Demolition is considered part of the construction and is the most dangerous part. Demolitions are carried out in buildings that have become weakened by factors like ongoing operation, natural forces (floods, storms), explosions, fires, or wear and tear. Demolishing involves knocking down entire walls and tearing down entire buildings.
Demolition tends to produces tons and tons of used building materials. These include steel, concrete, roofing materials, carpet, and flooring materials. Many of these materials can be reused. For example, in the US, two-thirds of steel production is from recycled steel coming from demolition sites.
Recycled Materials after Demolition
Often, demolition is done in combination with cleanup i.e. disposing of the waste material and rubble. The type and size of the structure, the work schedule, and cost are factors that generally determine what happens after demolition.
Demolition breaks up a building or structure into manageable pieces that you can either haul to a local landfill, sort and salvaged, or even sell as scrap. Most of the materials recycling takes place offsite after the process of demolition is finished. The man event after demolition is sorting.
In the United States steel is the most commonly used material for structural framing in non-residential buildings. This is the ideal example of a material that is widely recycled. After demolishing, a building, nearly all the steel gets recycled. Globally, it’s estimated that 98% the steel is recycled and thus avoids the landfills.
Drywall (gypsum board) makes up nearly all walls as well as some ceilings in most commercial builds. In theory, at least, drywall is a very recyclable building material so long as the layers are kept intact.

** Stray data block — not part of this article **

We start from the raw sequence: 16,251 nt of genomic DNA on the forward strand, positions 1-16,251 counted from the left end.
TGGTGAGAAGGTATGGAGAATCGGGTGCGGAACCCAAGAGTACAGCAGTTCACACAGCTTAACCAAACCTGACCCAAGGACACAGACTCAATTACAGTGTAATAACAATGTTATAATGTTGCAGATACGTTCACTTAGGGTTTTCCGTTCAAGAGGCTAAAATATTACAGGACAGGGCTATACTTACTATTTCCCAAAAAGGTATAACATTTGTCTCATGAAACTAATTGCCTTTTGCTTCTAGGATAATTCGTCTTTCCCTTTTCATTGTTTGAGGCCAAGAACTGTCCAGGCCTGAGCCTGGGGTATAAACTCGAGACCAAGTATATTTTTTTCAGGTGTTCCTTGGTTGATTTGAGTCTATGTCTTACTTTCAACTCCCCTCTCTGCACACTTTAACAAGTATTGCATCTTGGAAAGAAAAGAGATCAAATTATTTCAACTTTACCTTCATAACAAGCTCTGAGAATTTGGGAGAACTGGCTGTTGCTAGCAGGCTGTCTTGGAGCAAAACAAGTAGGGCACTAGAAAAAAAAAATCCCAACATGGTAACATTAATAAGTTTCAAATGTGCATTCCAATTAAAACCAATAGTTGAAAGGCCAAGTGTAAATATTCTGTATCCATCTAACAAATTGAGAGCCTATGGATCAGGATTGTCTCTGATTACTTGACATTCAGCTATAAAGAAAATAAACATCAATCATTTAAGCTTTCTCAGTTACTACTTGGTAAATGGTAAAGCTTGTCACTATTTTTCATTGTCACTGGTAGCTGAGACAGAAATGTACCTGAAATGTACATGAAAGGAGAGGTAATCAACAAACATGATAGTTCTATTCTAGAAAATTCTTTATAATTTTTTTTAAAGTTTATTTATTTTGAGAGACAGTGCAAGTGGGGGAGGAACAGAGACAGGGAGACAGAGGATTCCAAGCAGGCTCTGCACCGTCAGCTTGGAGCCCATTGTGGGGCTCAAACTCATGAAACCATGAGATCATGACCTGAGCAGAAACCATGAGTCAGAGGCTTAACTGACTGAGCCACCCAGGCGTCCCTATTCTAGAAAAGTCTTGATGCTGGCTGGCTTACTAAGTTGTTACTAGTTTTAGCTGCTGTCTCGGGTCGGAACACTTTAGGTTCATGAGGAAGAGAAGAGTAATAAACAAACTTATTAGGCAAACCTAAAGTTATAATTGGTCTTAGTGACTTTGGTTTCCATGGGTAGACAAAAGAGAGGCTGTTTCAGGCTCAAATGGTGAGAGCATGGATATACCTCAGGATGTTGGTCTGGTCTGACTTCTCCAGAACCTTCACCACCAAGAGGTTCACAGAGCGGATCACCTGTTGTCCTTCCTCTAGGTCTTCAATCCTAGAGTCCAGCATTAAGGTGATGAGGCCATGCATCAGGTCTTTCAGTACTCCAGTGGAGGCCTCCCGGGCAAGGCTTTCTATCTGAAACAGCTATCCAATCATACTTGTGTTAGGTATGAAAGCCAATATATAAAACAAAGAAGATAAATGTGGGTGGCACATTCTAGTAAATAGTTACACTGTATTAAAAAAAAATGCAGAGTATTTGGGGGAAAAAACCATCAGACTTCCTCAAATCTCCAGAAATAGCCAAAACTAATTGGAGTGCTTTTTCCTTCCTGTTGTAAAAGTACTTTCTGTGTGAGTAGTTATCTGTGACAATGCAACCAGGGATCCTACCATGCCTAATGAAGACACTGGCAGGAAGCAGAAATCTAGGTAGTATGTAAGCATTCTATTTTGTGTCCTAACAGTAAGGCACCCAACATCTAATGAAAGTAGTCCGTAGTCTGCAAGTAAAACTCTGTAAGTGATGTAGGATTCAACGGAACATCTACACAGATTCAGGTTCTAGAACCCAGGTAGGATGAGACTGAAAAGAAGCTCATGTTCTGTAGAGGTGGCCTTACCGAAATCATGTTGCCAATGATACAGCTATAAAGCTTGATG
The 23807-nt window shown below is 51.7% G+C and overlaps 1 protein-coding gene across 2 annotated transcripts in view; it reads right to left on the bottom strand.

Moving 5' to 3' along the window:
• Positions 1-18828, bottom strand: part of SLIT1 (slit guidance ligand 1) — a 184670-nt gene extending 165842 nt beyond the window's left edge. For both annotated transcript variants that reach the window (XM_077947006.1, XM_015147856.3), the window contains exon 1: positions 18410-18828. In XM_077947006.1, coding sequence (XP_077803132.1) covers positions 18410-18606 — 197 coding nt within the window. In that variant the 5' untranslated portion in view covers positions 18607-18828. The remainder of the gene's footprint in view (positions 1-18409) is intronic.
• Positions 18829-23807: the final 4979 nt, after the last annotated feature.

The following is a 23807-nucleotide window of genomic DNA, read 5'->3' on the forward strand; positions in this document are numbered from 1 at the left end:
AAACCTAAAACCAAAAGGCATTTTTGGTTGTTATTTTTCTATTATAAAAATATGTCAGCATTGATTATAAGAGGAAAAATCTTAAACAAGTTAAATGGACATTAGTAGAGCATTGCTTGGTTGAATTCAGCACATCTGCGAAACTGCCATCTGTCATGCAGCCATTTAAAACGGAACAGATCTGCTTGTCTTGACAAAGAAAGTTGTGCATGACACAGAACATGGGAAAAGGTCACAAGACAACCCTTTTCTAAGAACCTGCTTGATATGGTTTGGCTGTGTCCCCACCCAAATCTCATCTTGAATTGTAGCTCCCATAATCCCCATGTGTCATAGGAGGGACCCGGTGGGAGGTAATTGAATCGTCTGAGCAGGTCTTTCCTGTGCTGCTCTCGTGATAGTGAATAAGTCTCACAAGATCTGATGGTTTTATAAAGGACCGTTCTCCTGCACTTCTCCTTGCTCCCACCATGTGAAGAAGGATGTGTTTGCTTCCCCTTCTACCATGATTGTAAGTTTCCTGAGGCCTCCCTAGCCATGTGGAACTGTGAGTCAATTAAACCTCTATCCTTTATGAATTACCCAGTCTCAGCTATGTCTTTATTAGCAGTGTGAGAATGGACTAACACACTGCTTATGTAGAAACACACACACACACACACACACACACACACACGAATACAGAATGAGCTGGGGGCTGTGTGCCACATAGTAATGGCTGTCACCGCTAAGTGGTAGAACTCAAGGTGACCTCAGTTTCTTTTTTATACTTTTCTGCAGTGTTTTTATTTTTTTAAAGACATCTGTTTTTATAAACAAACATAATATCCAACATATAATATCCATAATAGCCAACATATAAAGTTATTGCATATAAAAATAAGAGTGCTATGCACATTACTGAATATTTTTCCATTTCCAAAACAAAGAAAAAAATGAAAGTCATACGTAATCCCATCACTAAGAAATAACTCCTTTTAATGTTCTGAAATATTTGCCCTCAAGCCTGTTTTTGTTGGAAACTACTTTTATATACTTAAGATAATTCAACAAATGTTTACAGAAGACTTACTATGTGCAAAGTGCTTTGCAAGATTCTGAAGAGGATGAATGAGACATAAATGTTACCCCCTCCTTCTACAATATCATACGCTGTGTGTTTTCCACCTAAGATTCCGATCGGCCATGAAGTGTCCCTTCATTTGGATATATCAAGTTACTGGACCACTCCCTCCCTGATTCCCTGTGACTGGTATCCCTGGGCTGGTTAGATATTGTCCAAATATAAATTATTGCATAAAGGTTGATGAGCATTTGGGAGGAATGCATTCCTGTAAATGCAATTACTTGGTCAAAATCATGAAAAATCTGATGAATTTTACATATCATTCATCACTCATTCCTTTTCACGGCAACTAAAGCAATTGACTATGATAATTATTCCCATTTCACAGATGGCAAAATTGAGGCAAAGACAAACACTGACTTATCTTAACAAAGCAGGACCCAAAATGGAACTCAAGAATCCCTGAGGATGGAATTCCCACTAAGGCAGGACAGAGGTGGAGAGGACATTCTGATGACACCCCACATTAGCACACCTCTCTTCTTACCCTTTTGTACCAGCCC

Once you remove the glass from its built context, this is an amazingly reusable material. However, how it’s removed during the process of demolition is critical, glass being a delicate material. The main challenge lies in ensuring the glass panels don’t get mixed with other materials during the demolition.
3. Bricks and Concrete
Concrete, particularly without steel reinforcing bars is highly recyclable. The salvaged concrete is valuable as rip rap for use in erosion control projects after being broken up or can be sold to a materials producer to be crushed into paving base material. It can also be sold to producers for crushing and used as a base material.
Bricks can be crushed and then resold as a hardcore material that can be installed below new concrete slabs.
Disposal of Hazardous Materials
Some roofing and other building materials such as plumbing may be hazardous. For example, if your building was constructed using asbestos-containing materials (ACMs), asphalt, or even petroleum-based products, these need to be handled as hazardous waste.
ACMs can include boiler/pipe insulation, floor tiles, fireproofing, and asbestos roofing. You may require special permits when demolishing and disposing them off.
For a rush and small demolition job, the entire structure may be pulled down, scooped into large dump trucks, and easily carted to a local landfill. If you are to efficiently sort and recycle the materials it will require having ample storage space and containers.
When demolition is done, waste materials can be disposed to designated landfills or sorted for recycling. Often, federal, state, or local personnel will be deployed to identify hazardous waste collection and assist with safe disposal programs.